HER RELATIONSHIPS WITH WOMEN: Woolf’s first passionate friendship was with Madge Vaughan, the daughter of the well-known writer and sexologist, John Addington Symonds, whom Woolf met at the age of sixteen and who was to serve as a model for Sally Seton in Mrs. Dalloway (1925).
Violet Dickinson, almost twice Woolf’s age when she nursed her during the mental breakdown following the death of her father, was an unmarried Quaker for whom she wrote “Friendship Gallery” (1907). It describes a utopian community of women inspired and led by Dickinson with Woolf as the artist figure, a model for other women writers and recorder of the community’s development. Much later Woolf looked back on this friendship as the one that enabled her to say for the first time with confidence, “I am a writer.”
The final of such friendships was with Ethel Smyth, a well-known composer, whom Virginia met in 1930, when she was forty-eight and Smyth seventy years old. Woolf named her in the her essay “Professions for Women” as the model for the professional woman but also, once again, as the artist who engages in a different artistic medium, a more public and therefore more ambitious one for women than that of the writer.
Their friendship was also based on a bond over the loss of the mother; Smyth wrote in a letter to Woolf: “Now you can imagine how much sexual feeling has to do with an emotion for one’s mother.”
As said before, the only intense friendship to include a physical relationship was the one with Vita Sackville-West to whom she dedicated Orlando.Virginia met Vita Sackville-West in 1922. In this case, the age difference was reversed,Virginia was forty and Vita thirty years old and Virginia was the more confident and recognized of the two writers. The affair began in 1925 and it is thought to have lasted until 1928. During that time, Vita had other affairs which began to create a rift as Virginia was intolerant with that. By then, the affair had ended but a strong friendship continued. Their emotional attachment to each other was completely severed only by Woolf’s death.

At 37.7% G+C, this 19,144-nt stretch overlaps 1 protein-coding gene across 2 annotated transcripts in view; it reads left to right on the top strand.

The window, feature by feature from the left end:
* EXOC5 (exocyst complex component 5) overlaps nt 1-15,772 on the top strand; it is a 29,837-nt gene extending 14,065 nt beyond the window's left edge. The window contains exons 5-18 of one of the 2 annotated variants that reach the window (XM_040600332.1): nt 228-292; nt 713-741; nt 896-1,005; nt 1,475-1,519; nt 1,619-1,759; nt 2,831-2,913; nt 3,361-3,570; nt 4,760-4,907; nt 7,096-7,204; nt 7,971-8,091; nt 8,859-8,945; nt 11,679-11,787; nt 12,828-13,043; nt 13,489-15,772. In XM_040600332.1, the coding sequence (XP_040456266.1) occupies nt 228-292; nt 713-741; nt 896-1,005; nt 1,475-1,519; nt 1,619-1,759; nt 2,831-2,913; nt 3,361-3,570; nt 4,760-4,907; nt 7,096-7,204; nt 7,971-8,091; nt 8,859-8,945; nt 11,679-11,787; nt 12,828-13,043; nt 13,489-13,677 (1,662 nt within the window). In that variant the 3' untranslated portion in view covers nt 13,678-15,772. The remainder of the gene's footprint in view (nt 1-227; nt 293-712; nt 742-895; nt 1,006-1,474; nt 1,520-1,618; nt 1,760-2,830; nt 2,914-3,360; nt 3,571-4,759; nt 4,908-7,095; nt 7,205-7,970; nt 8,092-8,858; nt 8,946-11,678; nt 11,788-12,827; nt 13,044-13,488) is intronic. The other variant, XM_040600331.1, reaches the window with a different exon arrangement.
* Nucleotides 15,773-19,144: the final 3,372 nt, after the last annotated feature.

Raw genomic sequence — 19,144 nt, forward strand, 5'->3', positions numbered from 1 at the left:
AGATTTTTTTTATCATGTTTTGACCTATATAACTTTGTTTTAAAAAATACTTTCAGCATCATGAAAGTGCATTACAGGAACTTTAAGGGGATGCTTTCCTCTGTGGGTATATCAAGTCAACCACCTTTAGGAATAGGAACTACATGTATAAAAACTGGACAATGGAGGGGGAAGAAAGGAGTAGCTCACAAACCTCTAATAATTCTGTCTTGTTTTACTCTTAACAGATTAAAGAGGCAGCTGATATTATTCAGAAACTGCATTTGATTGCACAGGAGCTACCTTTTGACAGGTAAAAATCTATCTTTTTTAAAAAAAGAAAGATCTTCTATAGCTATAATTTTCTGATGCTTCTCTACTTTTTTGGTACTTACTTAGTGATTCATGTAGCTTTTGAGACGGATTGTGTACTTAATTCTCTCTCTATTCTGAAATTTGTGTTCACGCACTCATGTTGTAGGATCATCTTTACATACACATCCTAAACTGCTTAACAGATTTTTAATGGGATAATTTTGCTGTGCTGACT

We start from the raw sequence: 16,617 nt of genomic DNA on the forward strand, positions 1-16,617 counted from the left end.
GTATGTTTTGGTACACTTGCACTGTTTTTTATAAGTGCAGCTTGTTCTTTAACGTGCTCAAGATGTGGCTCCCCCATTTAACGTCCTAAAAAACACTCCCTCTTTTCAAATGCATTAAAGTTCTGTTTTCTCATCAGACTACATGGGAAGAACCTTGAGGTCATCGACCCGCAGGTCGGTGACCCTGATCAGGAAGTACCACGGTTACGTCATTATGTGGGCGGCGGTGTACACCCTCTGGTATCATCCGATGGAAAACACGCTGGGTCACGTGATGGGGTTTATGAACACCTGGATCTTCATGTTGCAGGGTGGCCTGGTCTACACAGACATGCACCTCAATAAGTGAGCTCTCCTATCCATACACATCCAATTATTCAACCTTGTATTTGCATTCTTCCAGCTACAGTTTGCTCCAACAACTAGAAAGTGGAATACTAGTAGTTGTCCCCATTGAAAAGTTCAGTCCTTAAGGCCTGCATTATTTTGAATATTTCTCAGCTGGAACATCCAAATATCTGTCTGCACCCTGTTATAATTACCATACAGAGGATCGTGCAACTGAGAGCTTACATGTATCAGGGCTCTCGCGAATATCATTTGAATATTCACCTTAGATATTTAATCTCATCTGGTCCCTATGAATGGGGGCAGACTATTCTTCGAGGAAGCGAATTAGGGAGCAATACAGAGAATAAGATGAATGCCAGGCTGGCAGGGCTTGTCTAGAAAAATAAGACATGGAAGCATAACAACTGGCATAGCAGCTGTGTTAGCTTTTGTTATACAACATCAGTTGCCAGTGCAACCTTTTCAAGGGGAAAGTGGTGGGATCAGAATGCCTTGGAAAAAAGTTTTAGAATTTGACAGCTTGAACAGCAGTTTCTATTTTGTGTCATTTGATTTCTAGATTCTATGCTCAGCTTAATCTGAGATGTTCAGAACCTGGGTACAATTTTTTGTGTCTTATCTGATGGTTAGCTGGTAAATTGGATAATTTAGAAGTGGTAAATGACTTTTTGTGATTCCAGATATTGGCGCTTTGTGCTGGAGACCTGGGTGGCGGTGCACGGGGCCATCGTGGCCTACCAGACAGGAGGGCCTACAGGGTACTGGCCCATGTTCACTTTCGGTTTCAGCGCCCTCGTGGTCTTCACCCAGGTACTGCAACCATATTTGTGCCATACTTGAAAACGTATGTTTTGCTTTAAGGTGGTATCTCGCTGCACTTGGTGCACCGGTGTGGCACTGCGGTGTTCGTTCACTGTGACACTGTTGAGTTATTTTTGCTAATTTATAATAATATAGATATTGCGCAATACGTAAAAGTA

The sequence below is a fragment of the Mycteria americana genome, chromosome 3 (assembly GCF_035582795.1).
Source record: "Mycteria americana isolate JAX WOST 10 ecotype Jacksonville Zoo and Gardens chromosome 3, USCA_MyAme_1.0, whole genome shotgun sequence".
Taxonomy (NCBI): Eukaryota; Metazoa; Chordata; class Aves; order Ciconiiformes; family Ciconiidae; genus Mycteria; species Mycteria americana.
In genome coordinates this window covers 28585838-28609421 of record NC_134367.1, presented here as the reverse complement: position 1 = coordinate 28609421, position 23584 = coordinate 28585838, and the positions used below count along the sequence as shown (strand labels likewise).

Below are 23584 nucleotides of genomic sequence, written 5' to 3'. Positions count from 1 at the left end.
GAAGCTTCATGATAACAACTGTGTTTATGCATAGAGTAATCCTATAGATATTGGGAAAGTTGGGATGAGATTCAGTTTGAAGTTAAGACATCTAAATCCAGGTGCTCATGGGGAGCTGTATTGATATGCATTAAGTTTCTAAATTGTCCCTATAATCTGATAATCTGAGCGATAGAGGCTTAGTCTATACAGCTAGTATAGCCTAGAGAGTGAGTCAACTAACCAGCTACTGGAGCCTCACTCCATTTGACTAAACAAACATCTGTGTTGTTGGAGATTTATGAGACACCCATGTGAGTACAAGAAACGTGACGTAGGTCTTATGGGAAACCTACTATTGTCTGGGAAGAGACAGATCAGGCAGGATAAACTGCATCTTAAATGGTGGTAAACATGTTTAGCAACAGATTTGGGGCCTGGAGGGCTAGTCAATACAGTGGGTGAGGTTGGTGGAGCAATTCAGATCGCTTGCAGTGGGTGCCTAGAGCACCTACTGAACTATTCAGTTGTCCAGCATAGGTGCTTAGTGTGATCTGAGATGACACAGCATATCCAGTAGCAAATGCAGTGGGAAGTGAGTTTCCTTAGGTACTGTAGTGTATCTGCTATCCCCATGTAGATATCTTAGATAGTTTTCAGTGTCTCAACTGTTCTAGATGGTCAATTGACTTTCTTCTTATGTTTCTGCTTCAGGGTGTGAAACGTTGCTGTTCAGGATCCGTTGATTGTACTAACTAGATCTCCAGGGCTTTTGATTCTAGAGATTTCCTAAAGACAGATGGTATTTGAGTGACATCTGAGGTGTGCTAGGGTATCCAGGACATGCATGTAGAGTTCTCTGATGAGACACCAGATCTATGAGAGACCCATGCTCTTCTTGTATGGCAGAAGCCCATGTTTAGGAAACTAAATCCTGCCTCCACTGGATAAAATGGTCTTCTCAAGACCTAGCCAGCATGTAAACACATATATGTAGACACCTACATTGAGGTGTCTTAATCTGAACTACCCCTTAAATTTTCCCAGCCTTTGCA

MRS DALLOWAY: The first and only novel to deal explicitly with both female eroticism and the figure of the lesbian is Mrs Dalloway, a novel about a day in the life of Clarissa Dalloway. The novel contains a subplot, Clarissa’s memories of Sally Seton, with whom she fell in love as a young girl, and a parallel plot, that of Septimus Smith, a shell-shocked veteran who commits suicide during Clarissa’s party.
Although Clarissa and Septimus never meet, they are connected by the importance of and yet impossibility of the same sex desire: for Clarissa because she and Sally both chose marriage to rich respectable men, for Septimus because his love object was killed during the war.
By choosing Richard Dalloway over Peter Walsh, who intercepted the kiss from Sally that marks “the most exquisite moment of her whole Life,” Clarissa is allowed to retreat to the virginal bed in the attic that preserves the memory of a pastoral and premarital homoeroticism.
Sally represents the beautiful adolescent given to self-abandonment who has a way with flowers and a passion for envisioning the abolition of private property and the attainment of equal rights for women. She is the one through whom Woolf represents lesbianism as an erotic attachment brought to a dose by marriage but also as the occasion for a highly eroticized language.
Mrs. Dalloway’s love for Sally is described as follows: “Then, for that moment, she had seen an illumination; a match burning in a crocus; an inner meaning almost expressed. But the close withdrew; the hard softened. It was over the moment.”
Although Sally inspires in Clarissa identification with the desire men must feel for women, she herself remains at a far remove from the masculinized lesbian, Miss Killman, the tutor of Mrs Dalloway’s daughter, Elizabeth.
Miss Killman is described as poor, clumsy, over forty; she works for a living, is prone to religious fervor and pro-German sympathies, and always wears the same mackintosh. At the same time, she is a highly knowledgeable historian and economically independent. Her attraction to Elizabethis presented as a sexual orientation rather than a passing phase.